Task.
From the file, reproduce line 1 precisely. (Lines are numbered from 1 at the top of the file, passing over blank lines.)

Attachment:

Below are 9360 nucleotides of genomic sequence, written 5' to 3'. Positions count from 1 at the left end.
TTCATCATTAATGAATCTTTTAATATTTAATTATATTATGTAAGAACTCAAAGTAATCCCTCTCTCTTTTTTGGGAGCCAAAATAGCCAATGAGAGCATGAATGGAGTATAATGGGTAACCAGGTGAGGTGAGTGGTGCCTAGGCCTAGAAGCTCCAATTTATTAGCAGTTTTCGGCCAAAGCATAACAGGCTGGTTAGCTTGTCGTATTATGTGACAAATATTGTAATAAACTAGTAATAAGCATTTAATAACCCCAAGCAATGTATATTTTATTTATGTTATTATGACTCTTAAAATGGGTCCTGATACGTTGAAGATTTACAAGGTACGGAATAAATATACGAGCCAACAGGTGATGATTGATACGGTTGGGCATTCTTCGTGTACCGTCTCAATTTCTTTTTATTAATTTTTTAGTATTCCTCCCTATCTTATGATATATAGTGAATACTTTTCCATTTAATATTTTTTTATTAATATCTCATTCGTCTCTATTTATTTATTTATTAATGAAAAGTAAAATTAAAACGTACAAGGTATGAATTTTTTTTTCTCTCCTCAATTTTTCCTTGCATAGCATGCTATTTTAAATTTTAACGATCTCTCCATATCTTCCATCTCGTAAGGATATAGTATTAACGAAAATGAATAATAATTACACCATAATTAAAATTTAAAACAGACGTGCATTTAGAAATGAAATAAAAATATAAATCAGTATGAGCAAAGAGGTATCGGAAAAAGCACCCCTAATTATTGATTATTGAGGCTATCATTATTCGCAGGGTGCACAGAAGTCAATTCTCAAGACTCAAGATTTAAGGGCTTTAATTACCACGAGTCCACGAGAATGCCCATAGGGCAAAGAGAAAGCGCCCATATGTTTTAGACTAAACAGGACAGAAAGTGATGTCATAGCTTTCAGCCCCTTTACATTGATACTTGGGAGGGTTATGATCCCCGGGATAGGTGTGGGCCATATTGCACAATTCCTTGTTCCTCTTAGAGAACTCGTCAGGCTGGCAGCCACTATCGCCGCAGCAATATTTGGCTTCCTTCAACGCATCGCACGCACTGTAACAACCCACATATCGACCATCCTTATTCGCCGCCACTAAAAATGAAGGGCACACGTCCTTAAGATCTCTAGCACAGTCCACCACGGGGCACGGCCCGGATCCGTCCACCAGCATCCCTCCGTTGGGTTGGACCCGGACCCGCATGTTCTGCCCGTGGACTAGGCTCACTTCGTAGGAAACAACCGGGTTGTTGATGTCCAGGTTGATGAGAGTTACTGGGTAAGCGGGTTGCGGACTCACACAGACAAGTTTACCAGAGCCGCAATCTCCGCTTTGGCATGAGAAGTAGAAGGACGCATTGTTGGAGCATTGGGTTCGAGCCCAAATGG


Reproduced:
Below are 9360 nucleotides of genomic sequence, written 5' to 3'. Positions count from 1 at the left end.